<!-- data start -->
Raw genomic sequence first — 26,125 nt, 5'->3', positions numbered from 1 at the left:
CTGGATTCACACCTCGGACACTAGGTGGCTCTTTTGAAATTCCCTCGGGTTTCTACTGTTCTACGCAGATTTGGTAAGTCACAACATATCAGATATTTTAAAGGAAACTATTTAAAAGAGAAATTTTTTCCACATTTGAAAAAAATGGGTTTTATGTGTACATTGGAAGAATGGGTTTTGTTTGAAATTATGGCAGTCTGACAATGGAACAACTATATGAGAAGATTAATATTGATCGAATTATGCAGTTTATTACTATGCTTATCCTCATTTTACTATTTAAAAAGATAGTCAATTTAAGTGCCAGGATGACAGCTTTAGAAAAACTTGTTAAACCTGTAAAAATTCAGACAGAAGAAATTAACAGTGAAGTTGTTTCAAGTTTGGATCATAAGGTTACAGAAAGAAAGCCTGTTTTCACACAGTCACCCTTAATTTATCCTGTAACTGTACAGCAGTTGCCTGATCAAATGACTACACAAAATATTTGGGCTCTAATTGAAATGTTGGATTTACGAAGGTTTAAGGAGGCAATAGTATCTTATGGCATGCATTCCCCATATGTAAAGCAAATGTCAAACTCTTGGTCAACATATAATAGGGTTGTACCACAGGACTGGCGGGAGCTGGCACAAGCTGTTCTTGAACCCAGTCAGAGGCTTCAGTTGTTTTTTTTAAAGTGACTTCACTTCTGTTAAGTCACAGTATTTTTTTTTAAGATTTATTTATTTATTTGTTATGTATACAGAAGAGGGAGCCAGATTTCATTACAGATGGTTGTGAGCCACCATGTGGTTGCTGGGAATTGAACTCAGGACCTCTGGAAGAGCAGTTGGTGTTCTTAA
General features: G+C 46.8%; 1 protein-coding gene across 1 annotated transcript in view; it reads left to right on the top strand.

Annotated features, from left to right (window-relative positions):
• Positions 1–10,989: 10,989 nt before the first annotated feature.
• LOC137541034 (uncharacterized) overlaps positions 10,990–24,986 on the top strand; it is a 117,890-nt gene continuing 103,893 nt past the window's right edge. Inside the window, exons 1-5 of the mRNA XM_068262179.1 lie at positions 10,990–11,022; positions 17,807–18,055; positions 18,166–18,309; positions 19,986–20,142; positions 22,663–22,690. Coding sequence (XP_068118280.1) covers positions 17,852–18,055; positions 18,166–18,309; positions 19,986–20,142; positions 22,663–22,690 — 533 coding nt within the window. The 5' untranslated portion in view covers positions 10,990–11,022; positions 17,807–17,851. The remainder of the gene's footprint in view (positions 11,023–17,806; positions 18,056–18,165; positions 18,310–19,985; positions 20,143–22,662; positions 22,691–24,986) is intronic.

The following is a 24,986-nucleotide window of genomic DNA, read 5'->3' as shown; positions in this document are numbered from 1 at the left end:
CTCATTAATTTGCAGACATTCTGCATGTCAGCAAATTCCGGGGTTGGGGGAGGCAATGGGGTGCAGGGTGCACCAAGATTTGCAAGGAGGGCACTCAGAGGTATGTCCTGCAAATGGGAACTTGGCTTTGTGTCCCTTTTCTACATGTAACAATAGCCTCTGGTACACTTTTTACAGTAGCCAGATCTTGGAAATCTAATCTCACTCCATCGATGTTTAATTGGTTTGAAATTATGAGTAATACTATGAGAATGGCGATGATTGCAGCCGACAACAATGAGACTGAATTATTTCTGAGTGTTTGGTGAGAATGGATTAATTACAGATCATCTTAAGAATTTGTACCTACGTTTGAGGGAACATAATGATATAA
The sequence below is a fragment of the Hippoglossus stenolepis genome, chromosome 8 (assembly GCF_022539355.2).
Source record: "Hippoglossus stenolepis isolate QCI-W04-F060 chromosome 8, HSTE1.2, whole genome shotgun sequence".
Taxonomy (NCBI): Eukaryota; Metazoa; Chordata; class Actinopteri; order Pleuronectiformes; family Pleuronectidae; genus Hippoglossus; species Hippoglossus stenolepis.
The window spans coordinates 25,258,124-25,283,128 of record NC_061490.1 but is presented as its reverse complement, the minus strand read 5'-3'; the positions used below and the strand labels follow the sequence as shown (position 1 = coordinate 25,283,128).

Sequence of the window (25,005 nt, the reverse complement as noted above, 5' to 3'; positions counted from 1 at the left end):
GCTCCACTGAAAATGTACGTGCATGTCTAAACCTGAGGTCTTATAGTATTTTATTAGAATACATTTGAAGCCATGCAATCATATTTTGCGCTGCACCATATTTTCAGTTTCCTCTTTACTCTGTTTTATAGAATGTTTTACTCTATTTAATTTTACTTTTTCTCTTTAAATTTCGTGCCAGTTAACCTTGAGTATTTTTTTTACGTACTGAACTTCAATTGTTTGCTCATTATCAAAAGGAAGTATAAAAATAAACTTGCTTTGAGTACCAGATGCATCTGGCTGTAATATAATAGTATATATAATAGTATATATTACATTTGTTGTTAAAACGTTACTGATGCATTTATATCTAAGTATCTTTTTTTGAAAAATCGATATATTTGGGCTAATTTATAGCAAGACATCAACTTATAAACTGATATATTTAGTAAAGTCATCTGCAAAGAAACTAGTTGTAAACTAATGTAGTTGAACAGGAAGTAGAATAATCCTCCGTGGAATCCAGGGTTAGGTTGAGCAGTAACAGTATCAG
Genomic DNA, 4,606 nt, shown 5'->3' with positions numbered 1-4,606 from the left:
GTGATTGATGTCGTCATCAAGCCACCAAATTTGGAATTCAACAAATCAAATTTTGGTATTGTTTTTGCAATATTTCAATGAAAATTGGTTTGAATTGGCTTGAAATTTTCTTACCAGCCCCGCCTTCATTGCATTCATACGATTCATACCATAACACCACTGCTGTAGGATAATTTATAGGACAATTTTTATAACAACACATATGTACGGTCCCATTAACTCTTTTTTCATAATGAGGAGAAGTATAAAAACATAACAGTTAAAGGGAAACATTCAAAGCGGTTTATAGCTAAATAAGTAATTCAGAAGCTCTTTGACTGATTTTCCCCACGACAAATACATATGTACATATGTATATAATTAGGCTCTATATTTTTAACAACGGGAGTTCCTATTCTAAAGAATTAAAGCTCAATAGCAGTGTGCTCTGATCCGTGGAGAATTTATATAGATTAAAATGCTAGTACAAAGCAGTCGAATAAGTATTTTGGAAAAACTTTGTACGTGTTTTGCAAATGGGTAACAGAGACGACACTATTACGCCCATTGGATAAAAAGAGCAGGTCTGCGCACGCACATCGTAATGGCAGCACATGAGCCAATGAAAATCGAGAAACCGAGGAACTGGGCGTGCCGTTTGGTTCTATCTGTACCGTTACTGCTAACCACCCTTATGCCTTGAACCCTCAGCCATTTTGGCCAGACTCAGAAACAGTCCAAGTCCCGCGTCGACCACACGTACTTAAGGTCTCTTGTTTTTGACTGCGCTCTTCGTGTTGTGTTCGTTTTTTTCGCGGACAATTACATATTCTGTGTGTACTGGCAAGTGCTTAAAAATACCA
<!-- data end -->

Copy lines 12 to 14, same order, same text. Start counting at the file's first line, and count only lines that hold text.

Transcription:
The window spans coordinates 25,258,124-25,283,128 of record NC_061490.1 but is presented as its reverse complement, the minus strand read 5'-3'; the positions used below and the strand labels follow the sequence as shown (position 1 = coordinate 25,283,128).

Sequence of the window (25,005 nt, the reverse complement as noted above, 5' to 3'; positions counted from 1 at the left end):
GCTCCACTGAAAATGTACGTGCATGTCTAAACCTGAGGTCTTATAGTATTTTATTAGAATACATTTGAAGCCATGCAATCATATTTTGCGCTGCACCATATTTTCAGTTTCCTCTTTACTCTGTTTTATAGAATGTTTTACTCTATTTAATTTTACTTTTTCTCTTTAAATTTCGTGCCAGTTAACCTTGAGTATTTTTTTTACGTACTGAACTTCAATTGTTTGCTCATTATCAAAAGGAAGTATAAAAATAAACTTGCTTTGAGTACCAGATGCATCTGGCTGTAATATAATAGTATATATAATAGTATATATTACATTTGTTGTTAAAACGTTACTGATGCATTTATATCTAAGTATCTTTTTTTGAAAAATCGATATATTTGGGCTAATTTATAGCAAGACATCAACTTATAAACTGATATATTTAGTAAAGTCATCTGCAAAGAAACTAGTTGTAAACTAATGTAGTTGAACAGGAAGTAGAATAATCCTCCGTGGAATCCAGGGTTAGGTTGAGCAGTAACAGTATCAG